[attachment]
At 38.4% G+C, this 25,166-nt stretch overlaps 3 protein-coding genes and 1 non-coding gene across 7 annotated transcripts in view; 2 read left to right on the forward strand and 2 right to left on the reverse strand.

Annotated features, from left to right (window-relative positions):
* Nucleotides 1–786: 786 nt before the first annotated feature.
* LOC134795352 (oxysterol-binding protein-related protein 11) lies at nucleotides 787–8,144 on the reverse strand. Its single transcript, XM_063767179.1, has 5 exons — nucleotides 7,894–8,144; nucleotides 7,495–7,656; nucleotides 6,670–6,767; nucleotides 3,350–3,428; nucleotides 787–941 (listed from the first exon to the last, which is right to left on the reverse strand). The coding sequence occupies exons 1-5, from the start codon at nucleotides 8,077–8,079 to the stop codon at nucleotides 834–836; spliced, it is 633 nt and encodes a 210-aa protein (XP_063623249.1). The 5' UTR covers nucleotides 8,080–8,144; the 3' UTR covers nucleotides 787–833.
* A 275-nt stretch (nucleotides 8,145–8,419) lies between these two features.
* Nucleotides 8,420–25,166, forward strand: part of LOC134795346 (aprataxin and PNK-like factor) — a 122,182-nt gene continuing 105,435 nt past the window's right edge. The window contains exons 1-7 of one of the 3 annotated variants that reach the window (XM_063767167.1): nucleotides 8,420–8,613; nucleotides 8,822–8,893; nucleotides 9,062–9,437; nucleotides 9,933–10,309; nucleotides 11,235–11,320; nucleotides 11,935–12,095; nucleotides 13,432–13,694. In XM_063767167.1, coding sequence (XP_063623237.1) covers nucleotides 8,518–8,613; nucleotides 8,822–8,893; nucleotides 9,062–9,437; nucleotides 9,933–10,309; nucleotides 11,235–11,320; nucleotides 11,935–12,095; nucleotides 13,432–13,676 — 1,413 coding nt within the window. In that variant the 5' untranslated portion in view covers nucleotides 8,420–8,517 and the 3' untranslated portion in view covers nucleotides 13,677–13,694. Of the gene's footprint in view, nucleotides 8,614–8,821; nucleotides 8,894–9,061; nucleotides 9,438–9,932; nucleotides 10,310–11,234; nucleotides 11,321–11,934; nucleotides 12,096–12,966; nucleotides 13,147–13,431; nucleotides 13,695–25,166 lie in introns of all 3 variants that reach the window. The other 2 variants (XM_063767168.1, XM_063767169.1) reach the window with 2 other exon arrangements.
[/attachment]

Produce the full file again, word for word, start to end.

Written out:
At 38.4% G+C, this 25,166-nt stretch overlaps 3 protein-coding genes and 1 non-coding gene across 7 annotated transcripts in view; 2 read left to right on the forward strand and 2 right to left on the reverse strand.

Annotated features, from left to right (window-relative positions):
* Nucleotides 1–786: 786 nt before the first annotated feature.
* LOC134795352 (oxysterol-binding protein-related protein 11) lies at nucleotides 787–8,144 on the reverse strand. Its single transcript, XM_063767179.1, has 5 exons — nucleotides 7,894–8,144; nucleotides 7,495–7,656; nucleotides 6,670–6,767; nucleotides 3,350–3,428; nucleotides 787–941 (listed from the first exon to the last, which is right to left on the reverse strand). The coding sequence occupies exons 1-5, from the start codon at nucleotides 8,077–8,079 to the stop codon at nucleotides 834–836; spliced, it is 633 nt and encodes a 210-aa protein (XP_063623249.1). The 5' UTR covers nucleotides 8,080–8,144; the 3' UTR covers nucleotides 787–833.
* A 275-nt stretch (nucleotides 8,145–8,419) lies between these two features.
* Nucleotides 8,420–25,166, forward strand: part of LOC134795346 (aprataxin and PNK-like factor) — a 122,182-nt gene continuing 105,435 nt past the window's right edge. The window contains exons 1-7 of one of the 3 annotated variants that reach the window (XM_063767167.1): nucleotides 8,420–8,613; nucleotides 8,822–8,893; nucleotides 9,062–9,437; nucleotides 9,933–10,309; nucleotides 11,235–11,320; nucleotides 11,935–12,095; nucleotides 13,432–13,694. In XM_063767167.1, coding sequence (XP_063623237.1) covers nucleotides 8,518–8,613; nucleotides 8,822–8,893; nucleotides 9,062–9,437; nucleotides 9,933–10,309; nucleotides 11,235–11,320; nucleotides 11,935–12,095; nucleotides 13,432–13,676 — 1,413 coding nt within the window. In that variant the 5' untranslated portion in view covers nucleotides 8,420–8,517 and the 3' untranslated portion in view covers nucleotides 13,677–13,694. Of the gene's footprint in view, nucleotides 8,614–8,821; nucleotides 8,894–9,061; nucleotides 9,438–9,932; nucleotides 10,310–11,234; nucleotides 11,321–11,934; nucleotides 12,096–12,966; nucleotides 13,147–13,431; nucleotides 13,695–25,166 lie in introns of all 3 variants that reach the window. The other 2 variants (XM_063767168.1, XM_063767169.1) reach the window with 2 other exon arrangements.